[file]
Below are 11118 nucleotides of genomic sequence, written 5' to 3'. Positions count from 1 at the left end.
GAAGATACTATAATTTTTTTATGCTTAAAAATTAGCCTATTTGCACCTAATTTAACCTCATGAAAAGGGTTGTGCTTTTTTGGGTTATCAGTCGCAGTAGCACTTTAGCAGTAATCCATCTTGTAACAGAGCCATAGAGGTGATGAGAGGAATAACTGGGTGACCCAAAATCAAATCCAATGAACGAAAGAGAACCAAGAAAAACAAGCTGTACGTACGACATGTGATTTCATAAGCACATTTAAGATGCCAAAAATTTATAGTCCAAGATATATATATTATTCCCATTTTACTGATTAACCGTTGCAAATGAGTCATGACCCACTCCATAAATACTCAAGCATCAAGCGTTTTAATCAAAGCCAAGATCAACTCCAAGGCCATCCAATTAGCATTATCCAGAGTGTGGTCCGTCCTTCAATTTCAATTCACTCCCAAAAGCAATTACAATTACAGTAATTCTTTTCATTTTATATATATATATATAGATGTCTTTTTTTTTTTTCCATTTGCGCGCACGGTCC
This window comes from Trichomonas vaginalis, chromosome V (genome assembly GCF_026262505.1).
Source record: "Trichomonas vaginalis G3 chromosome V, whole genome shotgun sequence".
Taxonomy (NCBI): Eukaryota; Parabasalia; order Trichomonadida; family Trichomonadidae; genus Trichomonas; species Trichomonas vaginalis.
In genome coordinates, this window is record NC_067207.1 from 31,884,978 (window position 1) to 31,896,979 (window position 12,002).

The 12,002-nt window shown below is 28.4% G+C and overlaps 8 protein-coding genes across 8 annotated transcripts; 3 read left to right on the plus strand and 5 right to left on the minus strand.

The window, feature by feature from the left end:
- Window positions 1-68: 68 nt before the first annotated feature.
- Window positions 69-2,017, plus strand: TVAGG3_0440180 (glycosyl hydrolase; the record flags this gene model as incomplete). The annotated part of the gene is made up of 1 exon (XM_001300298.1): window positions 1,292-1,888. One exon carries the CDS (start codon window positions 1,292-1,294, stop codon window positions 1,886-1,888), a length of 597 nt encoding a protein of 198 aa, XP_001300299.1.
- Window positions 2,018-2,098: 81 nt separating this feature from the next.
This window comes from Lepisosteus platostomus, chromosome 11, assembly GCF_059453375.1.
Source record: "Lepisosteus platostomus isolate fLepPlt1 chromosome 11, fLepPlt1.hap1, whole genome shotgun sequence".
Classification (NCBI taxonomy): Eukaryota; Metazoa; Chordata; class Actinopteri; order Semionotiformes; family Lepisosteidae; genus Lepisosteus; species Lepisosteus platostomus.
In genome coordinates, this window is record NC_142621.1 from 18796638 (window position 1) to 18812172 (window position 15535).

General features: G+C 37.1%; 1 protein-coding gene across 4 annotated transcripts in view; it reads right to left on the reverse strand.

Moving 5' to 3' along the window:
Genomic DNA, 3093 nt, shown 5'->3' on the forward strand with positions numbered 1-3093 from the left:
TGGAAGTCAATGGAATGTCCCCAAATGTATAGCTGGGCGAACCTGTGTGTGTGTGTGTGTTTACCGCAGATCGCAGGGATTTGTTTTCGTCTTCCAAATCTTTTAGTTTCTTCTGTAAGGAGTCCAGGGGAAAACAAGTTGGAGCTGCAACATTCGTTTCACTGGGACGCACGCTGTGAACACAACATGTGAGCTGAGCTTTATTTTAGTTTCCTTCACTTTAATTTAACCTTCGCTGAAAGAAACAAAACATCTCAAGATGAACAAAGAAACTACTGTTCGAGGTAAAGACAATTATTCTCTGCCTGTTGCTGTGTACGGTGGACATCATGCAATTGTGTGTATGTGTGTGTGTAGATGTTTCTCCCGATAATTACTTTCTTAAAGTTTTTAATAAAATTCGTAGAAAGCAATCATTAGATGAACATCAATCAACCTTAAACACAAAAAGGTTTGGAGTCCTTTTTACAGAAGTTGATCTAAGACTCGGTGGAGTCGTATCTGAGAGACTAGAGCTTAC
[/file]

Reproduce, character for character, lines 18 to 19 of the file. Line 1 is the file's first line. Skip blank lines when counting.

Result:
Genomic DNA, 3093 nt, shown 5'->3' on the forward strand with positions numbered 1-3093 from the left:
TGGAAGTCAATGGAATGTCCCCAAATGTATAGCTGGGCGAACCTGTGTGTGTGTGTGTGTTTACCGCAGATCGCAGGGATTTGTTTTCGTCTTCCAAATCTTTTAGTTTCTTCTGTAAGGAGTCCAGGGGAAAACAAGTTGGAGCTGCAACATTCGTTTCACTGGGACGCACGCTGTGAACACAACATGTGAGCTGAGCTTTATTTTAGTTTCCTTCACTTTAATTTAACCTTCGCTGAAAGAAACAAAACATCTCAAGATGAACAAAGAAACTACTGTTCGAGGTAAAGACAATTATTCTCTGCCTGTTGCTGTGTACGGTGGACATCATGCAATTGTGTGTATGTGTGTGTGTAGATGTTTCTCCCGATAATTACTTTCTTAAAGTTTTTAATAAAATTCGTAGAAAGCAATCATTAGATGAACATCAATCAACCTTAAACACAAAAAGGTTTGGAGTCCTTTTTACAGAAGTTGATCTAAGACTCGGTGGAGTCGTATCTGAGAGACTAGAGCTTAC